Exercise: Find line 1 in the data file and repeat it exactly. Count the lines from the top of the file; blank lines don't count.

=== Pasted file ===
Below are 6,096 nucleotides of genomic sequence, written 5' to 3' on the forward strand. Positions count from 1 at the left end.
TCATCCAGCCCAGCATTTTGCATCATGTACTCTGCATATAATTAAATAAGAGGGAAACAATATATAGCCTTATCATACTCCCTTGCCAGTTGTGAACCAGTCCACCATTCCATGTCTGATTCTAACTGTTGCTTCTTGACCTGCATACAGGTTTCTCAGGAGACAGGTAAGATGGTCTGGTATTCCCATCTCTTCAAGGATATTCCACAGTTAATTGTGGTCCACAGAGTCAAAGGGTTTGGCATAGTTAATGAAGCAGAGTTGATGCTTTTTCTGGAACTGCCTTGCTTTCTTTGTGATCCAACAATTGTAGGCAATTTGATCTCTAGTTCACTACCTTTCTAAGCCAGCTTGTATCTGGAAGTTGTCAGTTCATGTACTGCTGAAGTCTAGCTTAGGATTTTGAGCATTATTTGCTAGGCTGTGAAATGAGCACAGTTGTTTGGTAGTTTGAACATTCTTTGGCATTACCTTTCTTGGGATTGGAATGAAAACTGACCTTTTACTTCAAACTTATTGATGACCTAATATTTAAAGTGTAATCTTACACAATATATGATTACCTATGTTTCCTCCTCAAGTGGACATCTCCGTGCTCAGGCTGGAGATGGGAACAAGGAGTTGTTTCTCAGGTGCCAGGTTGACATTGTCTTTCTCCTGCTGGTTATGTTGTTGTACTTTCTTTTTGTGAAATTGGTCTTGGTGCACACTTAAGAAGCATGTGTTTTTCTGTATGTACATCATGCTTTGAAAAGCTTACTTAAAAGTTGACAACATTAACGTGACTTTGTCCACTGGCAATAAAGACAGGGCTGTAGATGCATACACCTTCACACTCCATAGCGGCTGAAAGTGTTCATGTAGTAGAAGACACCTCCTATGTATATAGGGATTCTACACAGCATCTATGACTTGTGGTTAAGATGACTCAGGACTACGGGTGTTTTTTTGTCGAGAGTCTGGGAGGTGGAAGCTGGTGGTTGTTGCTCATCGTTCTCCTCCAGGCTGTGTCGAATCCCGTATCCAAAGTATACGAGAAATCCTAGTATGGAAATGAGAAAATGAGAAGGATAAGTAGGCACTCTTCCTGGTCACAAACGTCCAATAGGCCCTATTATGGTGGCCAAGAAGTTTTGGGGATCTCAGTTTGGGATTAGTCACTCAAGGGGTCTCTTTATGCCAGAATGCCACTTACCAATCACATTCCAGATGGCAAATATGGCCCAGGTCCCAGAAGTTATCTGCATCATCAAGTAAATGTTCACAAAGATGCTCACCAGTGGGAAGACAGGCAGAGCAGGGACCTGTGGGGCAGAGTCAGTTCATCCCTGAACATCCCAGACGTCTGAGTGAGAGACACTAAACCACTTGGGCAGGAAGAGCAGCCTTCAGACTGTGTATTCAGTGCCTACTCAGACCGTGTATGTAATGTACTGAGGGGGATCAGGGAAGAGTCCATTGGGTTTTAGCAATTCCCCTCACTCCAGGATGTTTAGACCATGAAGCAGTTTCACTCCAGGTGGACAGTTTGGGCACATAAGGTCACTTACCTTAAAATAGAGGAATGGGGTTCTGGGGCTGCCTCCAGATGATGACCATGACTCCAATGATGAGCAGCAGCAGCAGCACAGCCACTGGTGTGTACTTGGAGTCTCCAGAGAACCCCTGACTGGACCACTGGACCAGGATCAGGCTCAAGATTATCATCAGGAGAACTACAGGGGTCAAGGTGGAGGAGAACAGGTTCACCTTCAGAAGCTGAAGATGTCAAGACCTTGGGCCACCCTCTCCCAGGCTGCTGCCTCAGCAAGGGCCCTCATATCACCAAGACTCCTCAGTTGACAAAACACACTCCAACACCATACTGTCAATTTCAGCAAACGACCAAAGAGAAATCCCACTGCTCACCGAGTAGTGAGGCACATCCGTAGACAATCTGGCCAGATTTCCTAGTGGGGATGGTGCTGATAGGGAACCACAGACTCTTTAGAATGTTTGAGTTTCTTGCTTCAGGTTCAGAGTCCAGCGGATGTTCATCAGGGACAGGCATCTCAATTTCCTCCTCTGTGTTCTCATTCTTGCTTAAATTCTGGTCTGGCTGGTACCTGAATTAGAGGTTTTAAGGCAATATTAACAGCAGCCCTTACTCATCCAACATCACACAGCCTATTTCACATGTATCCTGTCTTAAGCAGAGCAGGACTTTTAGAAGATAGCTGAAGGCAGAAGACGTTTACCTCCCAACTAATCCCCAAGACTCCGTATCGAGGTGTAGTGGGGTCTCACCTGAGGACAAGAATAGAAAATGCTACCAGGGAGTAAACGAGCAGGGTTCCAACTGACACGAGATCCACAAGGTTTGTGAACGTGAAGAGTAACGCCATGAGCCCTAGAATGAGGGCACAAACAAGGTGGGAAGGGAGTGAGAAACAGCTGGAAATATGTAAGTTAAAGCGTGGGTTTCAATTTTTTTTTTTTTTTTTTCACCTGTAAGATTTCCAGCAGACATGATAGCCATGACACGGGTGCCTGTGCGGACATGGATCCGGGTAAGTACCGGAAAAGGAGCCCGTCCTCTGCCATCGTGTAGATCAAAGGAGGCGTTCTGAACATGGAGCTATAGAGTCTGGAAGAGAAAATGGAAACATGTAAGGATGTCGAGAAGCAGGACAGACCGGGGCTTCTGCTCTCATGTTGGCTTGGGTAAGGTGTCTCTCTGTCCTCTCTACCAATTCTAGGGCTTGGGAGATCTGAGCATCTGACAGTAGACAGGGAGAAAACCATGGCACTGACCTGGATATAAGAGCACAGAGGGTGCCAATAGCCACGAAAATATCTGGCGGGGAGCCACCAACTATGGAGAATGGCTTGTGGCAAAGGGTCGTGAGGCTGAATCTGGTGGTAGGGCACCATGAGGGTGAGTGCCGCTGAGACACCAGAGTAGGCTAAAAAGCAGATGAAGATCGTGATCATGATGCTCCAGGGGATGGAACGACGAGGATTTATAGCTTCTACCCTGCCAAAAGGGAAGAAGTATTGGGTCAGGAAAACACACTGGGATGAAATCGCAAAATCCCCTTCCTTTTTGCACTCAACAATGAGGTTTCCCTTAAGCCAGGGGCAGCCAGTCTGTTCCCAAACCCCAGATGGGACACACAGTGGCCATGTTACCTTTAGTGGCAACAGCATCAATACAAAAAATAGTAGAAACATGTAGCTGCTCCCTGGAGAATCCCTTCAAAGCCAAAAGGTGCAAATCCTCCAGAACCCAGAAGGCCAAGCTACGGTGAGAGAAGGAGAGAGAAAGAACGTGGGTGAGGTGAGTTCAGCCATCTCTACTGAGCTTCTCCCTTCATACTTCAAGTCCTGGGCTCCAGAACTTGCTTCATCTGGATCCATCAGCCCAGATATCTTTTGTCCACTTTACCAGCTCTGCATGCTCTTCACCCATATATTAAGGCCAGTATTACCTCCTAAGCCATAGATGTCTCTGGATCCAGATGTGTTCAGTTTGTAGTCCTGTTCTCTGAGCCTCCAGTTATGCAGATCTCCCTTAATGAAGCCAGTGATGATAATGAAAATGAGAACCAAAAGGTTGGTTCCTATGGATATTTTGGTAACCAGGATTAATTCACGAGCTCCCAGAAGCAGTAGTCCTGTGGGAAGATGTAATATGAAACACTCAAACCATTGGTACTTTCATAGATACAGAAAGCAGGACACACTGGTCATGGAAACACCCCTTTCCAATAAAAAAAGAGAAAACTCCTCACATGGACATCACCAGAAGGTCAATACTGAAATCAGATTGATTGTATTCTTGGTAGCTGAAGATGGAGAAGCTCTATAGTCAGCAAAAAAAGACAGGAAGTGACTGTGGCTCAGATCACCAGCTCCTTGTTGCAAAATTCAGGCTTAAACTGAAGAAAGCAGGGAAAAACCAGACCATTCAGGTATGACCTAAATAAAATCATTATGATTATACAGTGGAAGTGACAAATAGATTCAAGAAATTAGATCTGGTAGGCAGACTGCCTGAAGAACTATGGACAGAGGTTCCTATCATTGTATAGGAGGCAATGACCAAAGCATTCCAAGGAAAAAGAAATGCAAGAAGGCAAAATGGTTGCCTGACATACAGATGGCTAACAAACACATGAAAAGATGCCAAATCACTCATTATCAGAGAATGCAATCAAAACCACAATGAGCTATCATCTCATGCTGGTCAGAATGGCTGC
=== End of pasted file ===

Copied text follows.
Below are 6,096 nucleotides of genomic sequence, written 5' to 3' on the forward strand. Positions count from 1 at the left end.